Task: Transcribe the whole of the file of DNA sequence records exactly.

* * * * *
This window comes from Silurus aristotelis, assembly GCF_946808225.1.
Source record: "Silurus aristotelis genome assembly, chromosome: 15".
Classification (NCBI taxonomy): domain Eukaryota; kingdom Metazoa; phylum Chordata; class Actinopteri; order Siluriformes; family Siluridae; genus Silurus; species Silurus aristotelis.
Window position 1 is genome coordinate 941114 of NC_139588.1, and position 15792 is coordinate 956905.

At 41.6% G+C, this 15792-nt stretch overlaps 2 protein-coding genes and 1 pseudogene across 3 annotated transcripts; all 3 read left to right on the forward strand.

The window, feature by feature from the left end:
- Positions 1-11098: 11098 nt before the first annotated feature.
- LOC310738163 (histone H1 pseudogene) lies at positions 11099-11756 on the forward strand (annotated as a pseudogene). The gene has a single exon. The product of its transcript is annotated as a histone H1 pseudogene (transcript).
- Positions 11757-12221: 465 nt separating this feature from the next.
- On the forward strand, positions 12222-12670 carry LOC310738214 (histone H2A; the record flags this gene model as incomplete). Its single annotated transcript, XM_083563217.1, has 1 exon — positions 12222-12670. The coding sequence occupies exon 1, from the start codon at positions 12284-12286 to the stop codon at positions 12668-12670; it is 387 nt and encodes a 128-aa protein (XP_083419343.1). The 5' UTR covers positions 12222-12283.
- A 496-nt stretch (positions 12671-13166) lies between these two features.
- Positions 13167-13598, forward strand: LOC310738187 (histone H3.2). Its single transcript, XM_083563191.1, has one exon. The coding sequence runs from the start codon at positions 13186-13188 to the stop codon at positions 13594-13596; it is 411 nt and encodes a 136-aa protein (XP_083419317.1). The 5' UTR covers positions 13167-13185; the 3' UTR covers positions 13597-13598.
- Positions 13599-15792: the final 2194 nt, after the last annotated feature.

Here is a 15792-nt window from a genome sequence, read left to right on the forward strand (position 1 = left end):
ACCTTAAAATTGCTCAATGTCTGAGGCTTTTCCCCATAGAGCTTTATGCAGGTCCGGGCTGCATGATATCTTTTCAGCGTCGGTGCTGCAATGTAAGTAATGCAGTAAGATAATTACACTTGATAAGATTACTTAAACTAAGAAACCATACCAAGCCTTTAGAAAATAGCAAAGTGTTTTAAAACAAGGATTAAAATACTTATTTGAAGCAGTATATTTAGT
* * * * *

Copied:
This window comes from Silurus aristotelis, assembly GCF_946808225.1.
Source record: "Silurus aristotelis genome assembly, chromosome: 15".
Classification (NCBI taxonomy): domain Eukaryota; kingdom Metazoa; phylum Chordata; class Actinopteri; order Siluriformes; family Siluridae; genus Silurus; species Silurus aristotelis.
Window position 1 is genome coordinate 941114 of NC_139588.1, and position 15792 is coordinate 956905.

At 41.6% G+C, this 15792-nt stretch overlaps 2 protein-coding genes and 1 pseudogene across 3 annotated transcripts; all 3 read left to right on the forward strand.

The window, feature by feature from the left end:
- Positions 1-11098: 11098 nt before the first annotated feature.
- LOC310738163 (histone H1 pseudogene) lies at positions 11099-11756 on the forward strand (annotated as a pseudogene). The gene has a single exon. The product of its transcript is annotated as a histone H1 pseudogene (transcript).
- Positions 11757-12221: 465 nt separating this feature from the next.
- On the forward strand, positions 12222-12670 carry LOC310738214 (histone H2A; the record flags this gene model as incomplete). Its single annotated transcript, XM_083563217.1, has 1 exon — positions 12222-12670. The coding sequence occupies exon 1, from the start codon at positions 12284-12286 to the stop codon at positions 12668-12670; it is 387 nt and encodes a 128-aa protein (XP_083419343.1). The 5' UTR covers positions 12222-12283.
- A 496-nt stretch (positions 12671-13166) lies between these two features.
- Positions 13167-13598, forward strand: LOC310738187 (histone H3.2). Its single transcript, XM_083563191.1, has one exon. The coding sequence runs from the start codon at positions 13186-13188 to the stop codon at positions 13594-13596; it is 411 nt and encodes a 136-aa protein (XP_083419317.1). The 5' UTR covers positions 13167-13185; the 3' UTR covers positions 13597-13598.
- Positions 13599-15792: the final 2194 nt, after the last annotated feature.

Here is a 15792-nt window from a genome sequence, read left to right on the forward strand (position 1 = left end):
ACCTTAAAATTGCTCAATGTCTGAGGCTTTTCCCCATAGAGCTTTATGCAGGTCCGGGCTGCATGATATCTTTTCAGCGTCGGTGCTGCAATGTAAGTAATGCAGTAAGATAATTACACTTGATAAGATTACTTAAACTAAGAAACCATACCAAGCCTTTAGAAAATAGCAAAGTGTTTTAAAACAAGGATTAAAATACTTATTTGAAGCAGTATATTTAGT